That being said, being a proud and true caffeinator is not without challenges. Indeed, while the smell of a fresh cappuccino never fails to wake me up, and though the whir of a milk frother does delight me to no end, there are certainly several inconveniences that come with being a routine coffee-drinker. 

The Dough: Although I consider myself an extreme cheapskate when it comes to everyday life, there’s something about buying coffee that turns me into an entirely different person. I will justify purchasing coffee for every possible reason: it’s been a long day, it’s my day off, it’s mid-week, it’s the weekend, it’s my study coffee before an exam, it’s my “you tried your best” coffee after one – you name the occasion, I’m probably getting something to celebrate.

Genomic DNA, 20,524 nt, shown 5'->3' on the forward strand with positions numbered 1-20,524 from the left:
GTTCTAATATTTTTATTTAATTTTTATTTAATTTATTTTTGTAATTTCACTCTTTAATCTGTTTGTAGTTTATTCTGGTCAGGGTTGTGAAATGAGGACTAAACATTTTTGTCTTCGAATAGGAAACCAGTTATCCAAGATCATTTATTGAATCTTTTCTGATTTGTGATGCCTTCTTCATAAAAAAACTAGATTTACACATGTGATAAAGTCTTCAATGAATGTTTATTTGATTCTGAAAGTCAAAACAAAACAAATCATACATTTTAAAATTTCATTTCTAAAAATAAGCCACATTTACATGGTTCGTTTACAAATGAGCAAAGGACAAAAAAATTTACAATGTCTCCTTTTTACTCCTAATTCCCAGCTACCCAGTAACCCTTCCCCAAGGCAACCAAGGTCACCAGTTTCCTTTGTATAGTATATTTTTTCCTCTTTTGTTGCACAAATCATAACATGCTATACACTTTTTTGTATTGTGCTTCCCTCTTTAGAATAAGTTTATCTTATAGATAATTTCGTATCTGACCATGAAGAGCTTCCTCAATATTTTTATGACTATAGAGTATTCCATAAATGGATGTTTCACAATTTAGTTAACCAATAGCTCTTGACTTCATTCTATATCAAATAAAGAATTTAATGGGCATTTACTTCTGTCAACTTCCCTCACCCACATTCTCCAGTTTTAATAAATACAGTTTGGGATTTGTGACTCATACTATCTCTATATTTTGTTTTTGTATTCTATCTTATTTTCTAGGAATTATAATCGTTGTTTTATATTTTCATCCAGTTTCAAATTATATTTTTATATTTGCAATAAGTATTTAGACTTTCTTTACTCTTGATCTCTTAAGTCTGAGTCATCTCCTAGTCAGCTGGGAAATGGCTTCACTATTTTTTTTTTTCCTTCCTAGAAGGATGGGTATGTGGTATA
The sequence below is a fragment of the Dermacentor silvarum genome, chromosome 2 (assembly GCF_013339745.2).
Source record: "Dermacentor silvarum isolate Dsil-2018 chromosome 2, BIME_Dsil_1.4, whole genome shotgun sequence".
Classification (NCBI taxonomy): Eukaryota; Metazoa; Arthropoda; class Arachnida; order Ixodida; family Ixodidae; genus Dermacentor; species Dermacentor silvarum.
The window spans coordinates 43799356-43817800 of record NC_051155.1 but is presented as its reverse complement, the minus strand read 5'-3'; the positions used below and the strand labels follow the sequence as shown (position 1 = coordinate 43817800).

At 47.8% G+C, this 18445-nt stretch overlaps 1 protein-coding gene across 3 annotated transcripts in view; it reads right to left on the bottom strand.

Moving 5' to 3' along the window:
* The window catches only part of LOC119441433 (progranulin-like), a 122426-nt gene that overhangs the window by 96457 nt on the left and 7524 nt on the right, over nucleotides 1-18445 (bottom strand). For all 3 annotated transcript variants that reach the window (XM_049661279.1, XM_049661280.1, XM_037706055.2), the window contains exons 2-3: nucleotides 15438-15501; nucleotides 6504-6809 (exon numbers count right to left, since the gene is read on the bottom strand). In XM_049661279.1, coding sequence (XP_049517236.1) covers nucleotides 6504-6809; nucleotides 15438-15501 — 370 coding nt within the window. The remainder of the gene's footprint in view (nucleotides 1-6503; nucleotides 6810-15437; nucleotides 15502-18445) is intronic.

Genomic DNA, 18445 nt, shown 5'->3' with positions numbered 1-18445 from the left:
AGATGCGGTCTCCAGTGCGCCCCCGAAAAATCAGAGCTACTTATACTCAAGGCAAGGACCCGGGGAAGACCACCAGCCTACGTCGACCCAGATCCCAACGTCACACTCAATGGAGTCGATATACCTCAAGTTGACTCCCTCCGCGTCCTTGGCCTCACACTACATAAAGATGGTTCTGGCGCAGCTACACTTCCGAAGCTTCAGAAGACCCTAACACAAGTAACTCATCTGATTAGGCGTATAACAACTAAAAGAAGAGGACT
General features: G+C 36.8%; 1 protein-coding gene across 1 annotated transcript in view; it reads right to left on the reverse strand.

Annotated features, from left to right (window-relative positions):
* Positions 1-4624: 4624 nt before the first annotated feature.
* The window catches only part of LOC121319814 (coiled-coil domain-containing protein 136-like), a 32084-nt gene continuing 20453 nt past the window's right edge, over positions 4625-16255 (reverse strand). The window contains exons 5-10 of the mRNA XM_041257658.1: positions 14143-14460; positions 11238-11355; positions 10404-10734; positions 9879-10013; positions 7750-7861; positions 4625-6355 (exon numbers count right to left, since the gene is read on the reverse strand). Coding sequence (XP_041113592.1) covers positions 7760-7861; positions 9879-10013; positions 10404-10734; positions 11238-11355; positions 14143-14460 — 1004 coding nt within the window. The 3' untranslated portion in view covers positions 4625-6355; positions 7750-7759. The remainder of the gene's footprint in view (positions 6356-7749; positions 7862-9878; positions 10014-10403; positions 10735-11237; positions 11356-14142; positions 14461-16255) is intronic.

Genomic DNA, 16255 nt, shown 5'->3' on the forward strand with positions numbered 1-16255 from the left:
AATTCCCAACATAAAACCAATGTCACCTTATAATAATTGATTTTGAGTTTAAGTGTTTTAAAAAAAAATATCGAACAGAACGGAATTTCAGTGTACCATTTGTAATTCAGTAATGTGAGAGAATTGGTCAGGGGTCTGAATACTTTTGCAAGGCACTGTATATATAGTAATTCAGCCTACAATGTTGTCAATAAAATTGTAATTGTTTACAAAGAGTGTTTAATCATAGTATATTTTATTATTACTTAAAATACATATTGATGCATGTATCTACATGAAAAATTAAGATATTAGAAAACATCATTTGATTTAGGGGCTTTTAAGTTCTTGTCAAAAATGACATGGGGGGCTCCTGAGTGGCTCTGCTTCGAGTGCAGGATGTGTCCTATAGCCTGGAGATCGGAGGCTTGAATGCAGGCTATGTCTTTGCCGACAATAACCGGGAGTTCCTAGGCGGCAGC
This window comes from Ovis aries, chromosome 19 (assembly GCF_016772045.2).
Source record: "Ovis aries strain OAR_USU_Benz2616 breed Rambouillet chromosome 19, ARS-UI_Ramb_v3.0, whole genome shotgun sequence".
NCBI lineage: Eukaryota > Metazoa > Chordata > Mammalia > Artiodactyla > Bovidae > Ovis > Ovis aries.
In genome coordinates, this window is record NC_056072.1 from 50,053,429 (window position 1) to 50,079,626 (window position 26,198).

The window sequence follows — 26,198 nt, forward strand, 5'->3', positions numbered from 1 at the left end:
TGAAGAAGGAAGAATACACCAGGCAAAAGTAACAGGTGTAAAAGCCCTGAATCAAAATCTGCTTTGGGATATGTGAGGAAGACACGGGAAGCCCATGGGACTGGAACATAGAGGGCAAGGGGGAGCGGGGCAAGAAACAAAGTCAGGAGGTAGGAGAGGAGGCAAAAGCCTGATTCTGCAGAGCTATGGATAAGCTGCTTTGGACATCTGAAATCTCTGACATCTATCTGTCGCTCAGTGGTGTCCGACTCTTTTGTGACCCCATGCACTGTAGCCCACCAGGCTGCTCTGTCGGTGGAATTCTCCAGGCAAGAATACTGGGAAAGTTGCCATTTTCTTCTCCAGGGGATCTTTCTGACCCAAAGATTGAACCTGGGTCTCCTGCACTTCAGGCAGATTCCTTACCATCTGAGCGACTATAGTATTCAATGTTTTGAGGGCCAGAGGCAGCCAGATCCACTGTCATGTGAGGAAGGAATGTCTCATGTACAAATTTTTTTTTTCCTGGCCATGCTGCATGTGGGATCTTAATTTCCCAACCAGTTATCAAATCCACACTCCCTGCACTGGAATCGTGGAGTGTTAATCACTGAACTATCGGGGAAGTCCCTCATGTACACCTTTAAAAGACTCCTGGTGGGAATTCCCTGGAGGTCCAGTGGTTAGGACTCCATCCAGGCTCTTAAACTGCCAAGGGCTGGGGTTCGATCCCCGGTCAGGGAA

I mean, I just had two mugs of café crema a la Caesar Rodney this morning – or like my old roommate like to call it, “battery acid” – then met up with a friend for a tall Starbucks Caramel Ribbon Crunch around 2 PM, and yet here I am considering getting in the temptingly short line at the Perkins Dunkin’ Donuts for a Toasted Almond Frozen Coffee with extra whipped cream (don’t judge). By the way, all the baristas at DD know my go-to order by heart, and as lovely as that is, I feel like that might be indicative of a problem.

The Disaccharides: The sugar rush that accompanies my frequent expeditions to coffee shops is real and very dangerous because I never just get a coffee. I can make a coffee with my very own Keurig and frothing wand back in my dorm room. If I’m ordering coffee, you I’m getting the Supreme Delicioso Toffeenut Frappuccino 3000 on steroids.

The Diuretic: Alright, I feel like we are friends enough that we can talk about this. I recently had a conversation about this with a friend – every now and then, I have one mug too many, and the coffee just cuts right through me. My busy days are the worst, and as much as I love my daily morning dose, I’m not sure if an extra mug of Joe is worth 21 trips to the ladies’ room for the rest of the day.